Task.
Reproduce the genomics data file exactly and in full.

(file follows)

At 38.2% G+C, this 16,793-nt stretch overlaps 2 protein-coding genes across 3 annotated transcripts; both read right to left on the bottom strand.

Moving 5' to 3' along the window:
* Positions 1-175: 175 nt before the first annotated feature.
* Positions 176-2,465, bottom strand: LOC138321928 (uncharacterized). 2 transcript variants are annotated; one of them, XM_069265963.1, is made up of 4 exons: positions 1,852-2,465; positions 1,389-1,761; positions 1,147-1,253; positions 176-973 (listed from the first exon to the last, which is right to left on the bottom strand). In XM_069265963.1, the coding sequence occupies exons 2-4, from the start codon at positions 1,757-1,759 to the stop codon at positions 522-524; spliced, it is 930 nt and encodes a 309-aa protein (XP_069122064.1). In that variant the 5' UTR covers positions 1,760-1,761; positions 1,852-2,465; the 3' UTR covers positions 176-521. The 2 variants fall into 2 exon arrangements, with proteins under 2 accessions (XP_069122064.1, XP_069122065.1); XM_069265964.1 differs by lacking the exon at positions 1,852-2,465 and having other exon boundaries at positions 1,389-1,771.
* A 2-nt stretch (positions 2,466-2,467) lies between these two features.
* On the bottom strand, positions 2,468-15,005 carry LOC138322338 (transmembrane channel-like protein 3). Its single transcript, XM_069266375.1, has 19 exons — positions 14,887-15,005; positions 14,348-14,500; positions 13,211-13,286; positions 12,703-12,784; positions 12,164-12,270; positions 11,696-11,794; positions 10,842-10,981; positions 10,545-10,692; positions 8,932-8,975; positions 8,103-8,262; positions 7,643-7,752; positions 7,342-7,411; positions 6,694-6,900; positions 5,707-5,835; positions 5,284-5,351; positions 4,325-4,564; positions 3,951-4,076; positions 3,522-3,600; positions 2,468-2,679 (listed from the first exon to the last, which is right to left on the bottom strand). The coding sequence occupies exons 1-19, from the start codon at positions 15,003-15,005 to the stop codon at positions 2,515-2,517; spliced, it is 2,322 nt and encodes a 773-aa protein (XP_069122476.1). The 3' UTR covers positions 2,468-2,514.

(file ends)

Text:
At 38.2% G+C, this 16,793-nt stretch overlaps 2 protein-coding genes across 3 annotated transcripts; both read right to left on the bottom strand.

Moving 5' to 3' along the window:
* Positions 1-175: 175 nt before the first annotated feature.
* Positions 176-2,465, bottom strand: LOC138321928 (uncharacterized). 2 transcript variants are annotated; one of them, XM_069265963.1, is made up of 4 exons: positions 1,852-2,465; positions 1,389-1,761; positions 1,147-1,253; positions 176-973 (listed from the first exon to the last, which is right to left on the bottom strand). In XM_069265963.1, the coding sequence occupies exons 2-4, from the start codon at positions 1,757-1,759 to the stop codon at positions 522-524; spliced, it is 930 nt and encodes a 309-aa protein (XP_069122064.1). In that variant the 5' UTR covers positions 1,760-1,761; positions 1,852-2,465; the 3' UTR covers positions 176-521. The 2 variants fall into 2 exon arrangements, with proteins under 2 accessions (XP_069122064.1, XP_069122065.1); XM_069265964.1 differs by lacking the exon at positions 1,852-2,465 and having other exon boundaries at positions 1,389-1,771.
* A 2-nt stretch (positions 2,466-2,467) lies between these two features.
* On the bottom strand, positions 2,468-15,005 carry LOC138322338 (transmembrane channel-like protein 3). Its single transcript, XM_069266375.1, has 19 exons — positions 14,887-15,005; positions 14,348-14,500; positions 13,211-13,286; positions 12,703-12,784; positions 12,164-12,270; positions 11,696-11,794; positions 10,842-10,981; positions 10,545-10,692; positions 8,932-8,975; positions 8,103-8,262; positions 7,643-7,752; positions 7,342-7,411; positions 6,694-6,900; positions 5,707-5,835; positions 5,284-5,351; positions 4,325-4,564; positions 3,951-4,076; positions 3,522-3,600; positions 2,468-2,679 (listed from the first exon to the last, which is right to left on the bottom strand). The coding sequence occupies exons 1-19, from the start codon at positions 15,003-15,005 to the stop codon at positions 2,515-2,517; spliced, it is 2,322 nt and encodes a 773-aa protein (XP_069122476.1). The 3' UTR covers positions 2,468-2,514.